About The Philippines (Part 2)

Having spent 3 tours overseas while serving in the U.S. Air Force, and having travelled to numerous foreign countries on TDY’s in support of the Air Force as a military contractor; travelling to a foreign country such as the Philippines was not the cultural shock as I imagine it would be for someone who has never travelled outside the U.S., as my son for instance. Still, there were things that took some adjusting to when I settled in at my sister-in-laws house in the Province of Naga Cebu.

We Americans take so much for granted that I wonder how many would be able to adjust to the lifestyle of a typical Filipina family. For instance, we expect to have reliable utilities; when we flip a switch we expect to have steady power to our outlets and our lights and when we turn on a faucet we expect water to come out.

In the Philippines, or at least in the outlying provinces, these things are not taken for granted; in fact they are often luxuries that people are grateful for. Many times, often during the hottest hours of the day, the power would drop to abnormally low levels; so low they would not be sufficient to run a ceiling fan or portable fan to cool off your home; not to mention be insufficient to run an air conditioner when temperatures inside the house reaches close to 90 degrees with a 95% humidity rate. Then there were times when the water simply stopped for hours on end for no apparent reason. These are things we take for granted, and the lack of them, or their unpredictable nature are things that the average Filipino live with on a daily basis.

We Americans also take our privacy for granted; having the ability to shut our doors and not have uninvited visitors simply walk into our homes. Yet during the time I spent there I daily saw people; kids particularly, just walk into my sister-in-laws house and make themselves at home. This is nothing to them; as they invite them to eat along with them when it comes time to serve meals. This level of friendliness and generosity is something that I have yet to see on American soil; particularly when the average Filipino family lives in, what we could only describe as, abject poverty.

For instance, my wife’s brother Jerry works at a cement factory doing very strenuous work under the sun all day; breathing the dust of the ingredients which make up the cement they produce. Yet his salary is only 400 Pisos per day. The exchange rate between Piso’s and U.S. dollars, in case you are interested, is 46:1; making his daily earnings $8.70 per day. Yet out of that he has to feed his family and pay for the transportation required to get him back and forth to work as the average Filipino family does not own a private vehicle of their own.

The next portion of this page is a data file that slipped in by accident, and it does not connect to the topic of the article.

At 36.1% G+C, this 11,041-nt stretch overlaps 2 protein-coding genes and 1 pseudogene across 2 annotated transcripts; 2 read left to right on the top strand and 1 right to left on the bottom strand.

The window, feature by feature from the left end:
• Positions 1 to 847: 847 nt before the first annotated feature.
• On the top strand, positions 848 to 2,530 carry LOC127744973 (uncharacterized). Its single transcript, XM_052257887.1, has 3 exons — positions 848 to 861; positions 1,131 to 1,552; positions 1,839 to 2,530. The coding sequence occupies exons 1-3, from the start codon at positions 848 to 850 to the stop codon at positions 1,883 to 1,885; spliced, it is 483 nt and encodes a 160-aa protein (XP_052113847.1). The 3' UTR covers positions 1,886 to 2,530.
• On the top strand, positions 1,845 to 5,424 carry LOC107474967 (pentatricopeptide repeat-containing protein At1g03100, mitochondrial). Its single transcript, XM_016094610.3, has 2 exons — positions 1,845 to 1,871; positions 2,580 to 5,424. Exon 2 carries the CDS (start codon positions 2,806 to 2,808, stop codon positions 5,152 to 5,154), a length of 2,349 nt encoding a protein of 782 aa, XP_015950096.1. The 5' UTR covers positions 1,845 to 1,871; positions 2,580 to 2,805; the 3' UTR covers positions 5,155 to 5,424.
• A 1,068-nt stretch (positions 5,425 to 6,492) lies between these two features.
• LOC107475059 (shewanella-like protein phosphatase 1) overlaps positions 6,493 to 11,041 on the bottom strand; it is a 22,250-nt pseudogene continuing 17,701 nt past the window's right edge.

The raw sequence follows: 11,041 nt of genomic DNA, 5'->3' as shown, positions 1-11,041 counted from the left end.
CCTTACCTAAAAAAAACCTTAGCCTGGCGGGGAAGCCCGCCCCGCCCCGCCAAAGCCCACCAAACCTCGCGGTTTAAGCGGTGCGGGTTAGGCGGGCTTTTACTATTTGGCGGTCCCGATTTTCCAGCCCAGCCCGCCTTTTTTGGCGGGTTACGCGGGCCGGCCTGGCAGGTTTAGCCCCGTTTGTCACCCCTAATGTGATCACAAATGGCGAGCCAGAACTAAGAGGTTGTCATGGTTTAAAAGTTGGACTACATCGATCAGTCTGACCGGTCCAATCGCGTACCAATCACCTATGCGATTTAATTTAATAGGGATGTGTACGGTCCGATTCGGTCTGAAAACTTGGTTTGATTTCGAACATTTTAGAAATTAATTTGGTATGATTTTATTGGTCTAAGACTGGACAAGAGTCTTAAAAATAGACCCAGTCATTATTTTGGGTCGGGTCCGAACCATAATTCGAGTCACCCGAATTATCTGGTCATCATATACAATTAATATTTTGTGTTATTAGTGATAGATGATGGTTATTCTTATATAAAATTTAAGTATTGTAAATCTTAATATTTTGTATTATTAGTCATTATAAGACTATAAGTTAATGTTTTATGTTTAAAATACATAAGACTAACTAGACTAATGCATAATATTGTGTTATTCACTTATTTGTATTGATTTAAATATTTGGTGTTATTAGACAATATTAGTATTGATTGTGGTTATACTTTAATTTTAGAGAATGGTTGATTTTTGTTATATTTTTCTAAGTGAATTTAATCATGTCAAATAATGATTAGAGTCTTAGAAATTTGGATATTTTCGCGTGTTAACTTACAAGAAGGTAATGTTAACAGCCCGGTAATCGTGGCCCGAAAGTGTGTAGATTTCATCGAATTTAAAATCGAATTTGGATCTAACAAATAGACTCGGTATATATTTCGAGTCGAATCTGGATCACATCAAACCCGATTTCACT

Much of a typical Filipino family’s time is spent planning the next meal they will eat. The average family does not own a large refrigerator like we do; if they have refrigerators at all. Therefore each meal requires a trip to the local market to purchase the required ingredients needed to prepare the food they eat. This again entails paying local transportation to and from the market on top of the cost of the food they eat.

Another thing which many of my fellow countrymen might not be able to handle is the typical Filipino market. While there are larger American style supermarkets, the cost of food items there is typically higher, and also they are much more crowed and the wait at the cashier line can take up to an hour; so many visit the more common open-air markets. These would come as quite the shock to many Americans who are used to having their meat pre-packaged and their fruits and vegetables kept in refrigerated racks.

Below a couple photos of typical open-air markets.

If you’ll notice, the meat is kept on hooks where they take down the requested selection and cut off the amount needed for each customer. Not only is the meat not refrigerated; flies buzz around the cuts of meat hanging on the hooks constantly. It is not something the typical American family would feel comfortable feeding their family; yet it is where a vast number of Filipinos go to so they can purchase the food they eat.

Much of the produce the typical Filipino family eats comes from local vegetation which grows in, and around, the province in which they live. For instance, Kamungay, or Malungay in Tagalog, is a typical tree that grows all over the countryside. In the Visayan provinces the leaves form a staple in their diet; and I became pretty adept at stripping them from the branches during my 3 weeks spent there. I had eaten them before; and eat them to this day at home; but the Kamungay we purchase is frozen and shipped from places where the climate allows it to grow. There is a world of difference in both taste and texture between the frozen Kamungay we get here in the states and the Kamungay taken directly from a tree. If I had my dithers I’d eat the fresh Kamungay; but that’s not possible because it will not grow where I live; maybe in more tropical climates like Southern Florida, but not where the winter temps dip to freezing. Believe me, we had seeds shipped to us from the Philippines and the seedlings die off in the winter months; even with greenhouses.

So you see, there are many things the typical American family take for granted that are luxuries for the average Filipino family; making me question whether we Americans have not become a bit spoiled in our way of life. It has also caused me to have a great deal of respect for people who live under such harsh conditions and yet still be among the most warm and welcoming I have ever met.

Stay tuned for Part 3…

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